It matters how philanthropy in Asia will develop in the coming decade. Despite economic progress having lifted millions out of poverty in the last 20 years, half of Asia’s 1.63 billion people live on incomes of less than $2 a day. Personal wealth is being created in Asia Pacific at unprecedented levels – the number of high net worth individuals grew by 1.6 per cent in 2011 to 3.37 million, overtaking the number of wealthy in either North America or Europe – but wealth alone is no guarantee that the region’s philanthropy is risk-taking and transformative.
A study about to be published by the Asia Centre for Social Entrepreneurship and Philanthropy, supported by Fondation Lombard Odier, suggests that philanthropy innovation in Asia is driven by a new generation of wealth-creating entrepreneurs searching for high-impact models of giving that connect with their commercial acumen; by family-based philanthropies wanting to overhaul their traditional giving patterns; and, perhaps most of all, by the rise of social entrepreneurship.
Entrepreneurial social finance
Financial services group Edelweiss wanted its corporate philanthropy to align with its entrepreneurial culture, so the EdelGive Foundation (see below) intuitively adopted a venture philanthropy approach by supporting social enterprises in education and livelihood development with funding and management support. Company executives and project teams volunteer their skills to offer non-profits a level of professional expertise normally beyond their reach.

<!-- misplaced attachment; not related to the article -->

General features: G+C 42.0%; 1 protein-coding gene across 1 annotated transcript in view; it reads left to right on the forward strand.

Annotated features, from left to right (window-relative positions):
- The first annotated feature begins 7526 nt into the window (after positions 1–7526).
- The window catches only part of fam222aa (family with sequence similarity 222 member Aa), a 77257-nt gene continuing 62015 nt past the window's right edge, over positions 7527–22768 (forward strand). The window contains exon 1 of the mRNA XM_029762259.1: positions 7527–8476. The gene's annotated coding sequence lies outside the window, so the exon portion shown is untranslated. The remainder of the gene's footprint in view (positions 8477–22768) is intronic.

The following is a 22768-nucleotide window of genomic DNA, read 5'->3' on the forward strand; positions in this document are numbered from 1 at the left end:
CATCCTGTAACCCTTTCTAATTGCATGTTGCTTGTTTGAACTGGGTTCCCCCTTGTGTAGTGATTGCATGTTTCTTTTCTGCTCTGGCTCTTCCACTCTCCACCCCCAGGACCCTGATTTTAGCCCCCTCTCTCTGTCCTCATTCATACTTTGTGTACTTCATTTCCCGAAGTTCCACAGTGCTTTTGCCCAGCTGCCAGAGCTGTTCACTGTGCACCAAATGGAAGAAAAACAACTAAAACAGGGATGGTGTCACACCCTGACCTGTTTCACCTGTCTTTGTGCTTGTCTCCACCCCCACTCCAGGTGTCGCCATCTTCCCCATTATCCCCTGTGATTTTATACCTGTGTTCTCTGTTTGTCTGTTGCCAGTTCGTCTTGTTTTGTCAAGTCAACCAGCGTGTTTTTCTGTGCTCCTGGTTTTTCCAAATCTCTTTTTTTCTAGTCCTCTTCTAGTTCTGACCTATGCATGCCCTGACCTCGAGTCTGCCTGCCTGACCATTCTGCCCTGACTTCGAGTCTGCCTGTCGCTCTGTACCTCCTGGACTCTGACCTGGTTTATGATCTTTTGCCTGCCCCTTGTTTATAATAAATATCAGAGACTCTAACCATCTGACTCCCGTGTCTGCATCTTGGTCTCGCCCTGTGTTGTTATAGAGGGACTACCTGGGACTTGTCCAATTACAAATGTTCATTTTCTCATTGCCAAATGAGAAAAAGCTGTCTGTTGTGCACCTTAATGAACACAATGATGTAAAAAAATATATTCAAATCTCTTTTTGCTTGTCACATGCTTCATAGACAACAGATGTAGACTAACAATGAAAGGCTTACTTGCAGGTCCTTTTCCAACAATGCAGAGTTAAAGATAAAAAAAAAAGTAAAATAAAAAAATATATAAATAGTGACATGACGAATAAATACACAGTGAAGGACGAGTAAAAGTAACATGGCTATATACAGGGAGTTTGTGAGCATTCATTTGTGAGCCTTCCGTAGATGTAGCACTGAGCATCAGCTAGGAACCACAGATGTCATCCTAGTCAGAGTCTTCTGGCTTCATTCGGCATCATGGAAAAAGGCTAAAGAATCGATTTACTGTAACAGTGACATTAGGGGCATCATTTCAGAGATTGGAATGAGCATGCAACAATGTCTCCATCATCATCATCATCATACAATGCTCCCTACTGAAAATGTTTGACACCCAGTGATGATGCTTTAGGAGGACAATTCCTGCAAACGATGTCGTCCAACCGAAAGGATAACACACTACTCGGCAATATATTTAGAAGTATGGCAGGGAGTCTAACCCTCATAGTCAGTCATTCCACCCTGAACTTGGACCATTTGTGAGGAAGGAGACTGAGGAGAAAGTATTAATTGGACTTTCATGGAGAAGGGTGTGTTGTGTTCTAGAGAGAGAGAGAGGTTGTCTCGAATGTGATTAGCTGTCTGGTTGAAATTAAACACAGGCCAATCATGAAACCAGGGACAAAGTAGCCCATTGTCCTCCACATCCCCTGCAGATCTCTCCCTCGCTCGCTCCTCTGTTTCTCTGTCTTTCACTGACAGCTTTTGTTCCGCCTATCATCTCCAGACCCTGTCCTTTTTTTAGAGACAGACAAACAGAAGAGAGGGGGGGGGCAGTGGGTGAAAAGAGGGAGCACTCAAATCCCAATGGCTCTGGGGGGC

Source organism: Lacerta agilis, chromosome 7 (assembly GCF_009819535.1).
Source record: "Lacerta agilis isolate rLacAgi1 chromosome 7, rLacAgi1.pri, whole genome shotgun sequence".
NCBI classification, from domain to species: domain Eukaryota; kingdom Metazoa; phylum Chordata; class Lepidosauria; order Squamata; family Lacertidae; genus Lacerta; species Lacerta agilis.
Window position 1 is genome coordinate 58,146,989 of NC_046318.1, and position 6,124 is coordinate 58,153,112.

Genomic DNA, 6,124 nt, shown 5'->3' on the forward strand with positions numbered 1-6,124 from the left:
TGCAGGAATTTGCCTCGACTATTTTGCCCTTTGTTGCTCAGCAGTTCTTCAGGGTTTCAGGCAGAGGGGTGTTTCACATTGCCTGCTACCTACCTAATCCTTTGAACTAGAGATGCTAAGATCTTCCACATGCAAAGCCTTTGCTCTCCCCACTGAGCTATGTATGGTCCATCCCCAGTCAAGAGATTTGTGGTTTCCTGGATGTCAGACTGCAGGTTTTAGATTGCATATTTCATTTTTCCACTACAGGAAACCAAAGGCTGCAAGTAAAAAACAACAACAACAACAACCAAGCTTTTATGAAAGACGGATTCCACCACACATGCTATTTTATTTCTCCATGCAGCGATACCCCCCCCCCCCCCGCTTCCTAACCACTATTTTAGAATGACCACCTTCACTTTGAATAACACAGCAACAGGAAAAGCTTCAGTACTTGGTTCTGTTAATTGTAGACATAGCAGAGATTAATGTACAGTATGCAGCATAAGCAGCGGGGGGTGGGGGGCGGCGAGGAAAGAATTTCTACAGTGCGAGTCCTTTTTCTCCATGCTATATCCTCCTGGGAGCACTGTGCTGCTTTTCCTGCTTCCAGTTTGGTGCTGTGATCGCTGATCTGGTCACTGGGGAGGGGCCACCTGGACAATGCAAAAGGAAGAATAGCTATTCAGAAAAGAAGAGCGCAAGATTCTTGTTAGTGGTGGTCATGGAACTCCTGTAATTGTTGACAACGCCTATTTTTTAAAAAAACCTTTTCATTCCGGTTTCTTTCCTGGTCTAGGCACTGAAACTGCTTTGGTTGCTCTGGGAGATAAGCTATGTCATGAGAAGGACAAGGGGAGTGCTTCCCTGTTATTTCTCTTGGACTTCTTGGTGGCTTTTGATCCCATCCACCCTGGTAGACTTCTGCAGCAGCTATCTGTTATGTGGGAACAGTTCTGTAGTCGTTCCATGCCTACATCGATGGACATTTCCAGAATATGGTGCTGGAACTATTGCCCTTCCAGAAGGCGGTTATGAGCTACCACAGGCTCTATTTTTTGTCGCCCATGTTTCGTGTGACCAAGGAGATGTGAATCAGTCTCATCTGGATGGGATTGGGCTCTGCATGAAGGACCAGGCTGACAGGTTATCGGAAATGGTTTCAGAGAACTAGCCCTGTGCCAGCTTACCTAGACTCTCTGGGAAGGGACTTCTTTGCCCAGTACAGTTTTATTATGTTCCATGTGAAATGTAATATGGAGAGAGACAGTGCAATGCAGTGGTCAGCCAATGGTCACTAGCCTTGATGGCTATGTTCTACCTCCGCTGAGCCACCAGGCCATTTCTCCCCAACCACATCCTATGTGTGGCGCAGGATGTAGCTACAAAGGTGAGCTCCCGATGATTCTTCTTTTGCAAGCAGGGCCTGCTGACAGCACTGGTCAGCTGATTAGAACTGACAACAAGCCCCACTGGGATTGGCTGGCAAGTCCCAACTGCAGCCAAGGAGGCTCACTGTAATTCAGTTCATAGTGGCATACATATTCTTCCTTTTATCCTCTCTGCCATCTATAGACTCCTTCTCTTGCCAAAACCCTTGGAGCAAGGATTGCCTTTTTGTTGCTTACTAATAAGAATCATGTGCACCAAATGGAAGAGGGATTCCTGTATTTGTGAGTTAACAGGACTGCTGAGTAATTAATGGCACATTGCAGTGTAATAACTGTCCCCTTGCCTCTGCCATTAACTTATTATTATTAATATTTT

The venture philanthropy approach is growing in Asia. ADM Capital Foundation, the philanthropic arm of a Hong Kong-based investment management company, provides finance coupled with hands-on strategic and operational advice to 28 non-profits in eight Asian countries. In Shanghai, Non-Profit Incubator has pioneered venture philanthropy in China since 2006 and today has ten initiatives covering four major cities.
The US network of giving circles Social Venture Partners International (SVPi) has slowly expanded in Asia, with affiliates in Tokyo and Bangalore, and there are now circles inspired by the model in Singapore, Seoul and Hong Kong. Social Ventures Hong Kong (SVhk), for example, was founded in 2007 to offer young professionals a platform for pooling time and money to help the island’s social entrepreneurs. SVhk seed-funded Diamond Cabs, a new high-quality, safe, wheelchair-accessible taxi service for the island’s 100,000 wheelchair users, and has a 51 per cent equity stake in the business.